We've always known Amazon (NASDAQ:AMZN) is spending billions on digital content for its Prime members and Prime Video subscribers around the world. But the company actually disclosed that number in its quarterly filing for the first time this year -- Amazon spent $1.7 billion on video and music content in the first quarter.

That's up from $1.5 billion during the same period last year, it and puts the company on pace to spend nearly $7 billion on content in 2019. Analysts estimate the company spent $5 billion on video content last year and $4.5 billion the year before.

For reference, Netflix (NASDAQ:NFLX) expensed $7.5 billion in video content in 2018 (although its cash expense was closer to $12 billion). However, Amazon's video service doesn't get nearly as much attention as Netflix despite similar levels of investment. Is Amazon overspending?

No compromises

Amazon's goal is to make Prime the best value in retail. That means when it has to choose between adding more video content, improving shipping speeds, or offering exclusive products and discounts to members, it chooses all of the above.

Video is a key component to the Prime service. Amazon has found that customers that watch more video content are more likely to renew their Prime subscriptions. That makes sense, especially as the company goes after the long tail of its customers who may not be making a purchase on Amazon.com every week. Video content gives them a reason to remain Prime members every time they stream something new.

And if a shopper is already a Prime member, they're more likely to look to Amazon first when they do have something they need to buy. That's an important piece of Amazon's strategy. It can spend nearly as much as Netflix and still charge less to subscribers, because it expects to generate incremental revenue from members purchasing items on its marketplace.

That said, a relatively small percentage of Prime members regularly stream Prime Video. Just 26 million U.S. members streamed content from Prime in 2017, according to internal documents obtained by Reuters. That's about half of the total U.S. households that subscribe to Prime. Even with the growth in 2018 and the first quarter of this year, Amazon's Prime Video viewership in the U.S. is likely less than half of Netflix's 60 million subscribers.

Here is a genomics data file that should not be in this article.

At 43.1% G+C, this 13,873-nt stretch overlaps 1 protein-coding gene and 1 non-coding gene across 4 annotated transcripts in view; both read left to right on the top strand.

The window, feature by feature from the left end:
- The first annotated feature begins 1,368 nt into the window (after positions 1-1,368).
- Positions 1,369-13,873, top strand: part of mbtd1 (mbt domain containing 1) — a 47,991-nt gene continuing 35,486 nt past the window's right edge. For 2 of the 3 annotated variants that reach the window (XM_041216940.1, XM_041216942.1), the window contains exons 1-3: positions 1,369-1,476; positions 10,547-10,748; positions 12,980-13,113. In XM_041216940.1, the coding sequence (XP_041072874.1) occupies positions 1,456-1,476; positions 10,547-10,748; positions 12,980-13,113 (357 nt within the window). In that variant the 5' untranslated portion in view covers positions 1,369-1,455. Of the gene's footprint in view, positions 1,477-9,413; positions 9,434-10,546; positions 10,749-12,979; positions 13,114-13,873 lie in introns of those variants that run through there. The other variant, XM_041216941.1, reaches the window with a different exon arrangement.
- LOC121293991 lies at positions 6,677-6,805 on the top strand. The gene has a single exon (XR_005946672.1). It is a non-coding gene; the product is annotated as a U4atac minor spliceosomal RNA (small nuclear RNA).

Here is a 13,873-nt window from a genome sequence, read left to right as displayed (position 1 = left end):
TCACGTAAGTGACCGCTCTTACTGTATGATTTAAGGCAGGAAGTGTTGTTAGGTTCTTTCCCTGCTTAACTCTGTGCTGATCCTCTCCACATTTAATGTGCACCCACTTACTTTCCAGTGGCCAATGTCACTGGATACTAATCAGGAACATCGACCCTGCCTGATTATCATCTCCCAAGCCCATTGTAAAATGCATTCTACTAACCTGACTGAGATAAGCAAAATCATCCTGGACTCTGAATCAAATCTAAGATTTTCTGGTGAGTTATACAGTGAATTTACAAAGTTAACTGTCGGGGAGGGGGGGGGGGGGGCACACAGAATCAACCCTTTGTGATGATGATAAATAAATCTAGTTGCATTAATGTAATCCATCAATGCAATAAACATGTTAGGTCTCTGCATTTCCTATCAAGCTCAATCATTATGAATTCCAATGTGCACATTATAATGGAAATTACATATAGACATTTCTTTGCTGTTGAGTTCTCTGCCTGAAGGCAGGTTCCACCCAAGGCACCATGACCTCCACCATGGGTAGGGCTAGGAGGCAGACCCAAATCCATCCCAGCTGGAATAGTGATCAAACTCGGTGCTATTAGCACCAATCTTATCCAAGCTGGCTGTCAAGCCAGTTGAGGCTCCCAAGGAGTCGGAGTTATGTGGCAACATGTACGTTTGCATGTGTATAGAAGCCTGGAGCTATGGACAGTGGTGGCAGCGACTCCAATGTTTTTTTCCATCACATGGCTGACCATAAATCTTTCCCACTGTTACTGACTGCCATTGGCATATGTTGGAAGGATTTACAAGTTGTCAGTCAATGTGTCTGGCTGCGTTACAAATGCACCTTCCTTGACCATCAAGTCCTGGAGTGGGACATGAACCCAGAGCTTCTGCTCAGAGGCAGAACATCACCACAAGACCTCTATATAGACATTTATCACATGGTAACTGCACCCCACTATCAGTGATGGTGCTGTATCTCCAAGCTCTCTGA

Amazon Fire TV stick
Almost identical to the Roku, the Amazon Fire Stick also includes access to Prime Video, for a fee... Amazon

Staying ahead of the competition

It's not just Netflix that Amazon is competing with anymore. There's a slew of new streaming video products entering the market over the next year or so.

Walt Disney (NYSE:DIS) delighted investors when it unveiled its plans for Disney+. The service is priced aggressively at just $6.99 per month or $69.99 for a full year -- even less than Amazon's $8.99 per month video-only subscription. Disney also controls a majority stake in Hulu, which lowered its price earlier this year to just $5.99 per month for its ad-supported service.

Disney expects to grow Disney+ to between 60 million and 90 million subscribers over the next five years. It also expects Hulu to reach 40 million to 60 million subscribers, up from 25 million at the end of last year. That presents a significant threat to Amazon if it's relying on video engagement to keep customers subscribed to Prime and keep them shopping on its platform.

Apple (NASDAQ:AAPL), too, poses a threat with its forthcoming TV+ subscription service. The iPhone maker is reportedly spending over $1 billion on original content, and that number could easily grow if early results are encouraging. With Apple devices in "a billion pockets, y'all" as Oprah Winfrey exclaimed, it holds a meaningful competitive advantage.

With more competitors entering the market, Amazon needs to continue investing in content for Prime members to ensure its service remains attractive. If Netflix investors are worried about Disney+ or TV+ cutting into subscriber growth going forward, Amazon investors should be just as worried if not more so considering its status as a complement to Netflix. A massive content budget will keep Amazon competitive.

This article originally appeared in The Motley Fool.

John Mackey, CEO of Whole Foods Market, an Amazon subsidiary, is a member of The Motley Fool's board of directors. Adam Levy owns shares of Amazon and Apple. The Motley Fool owns shares of and recommends Amazon, Apple, Netflix, and Walt Disney. The Motley Fool has the following options: long January 2020 $150 calls on Apple and short January 2020 $155 calls on Apple. The Motley Fool has a disclosure policy.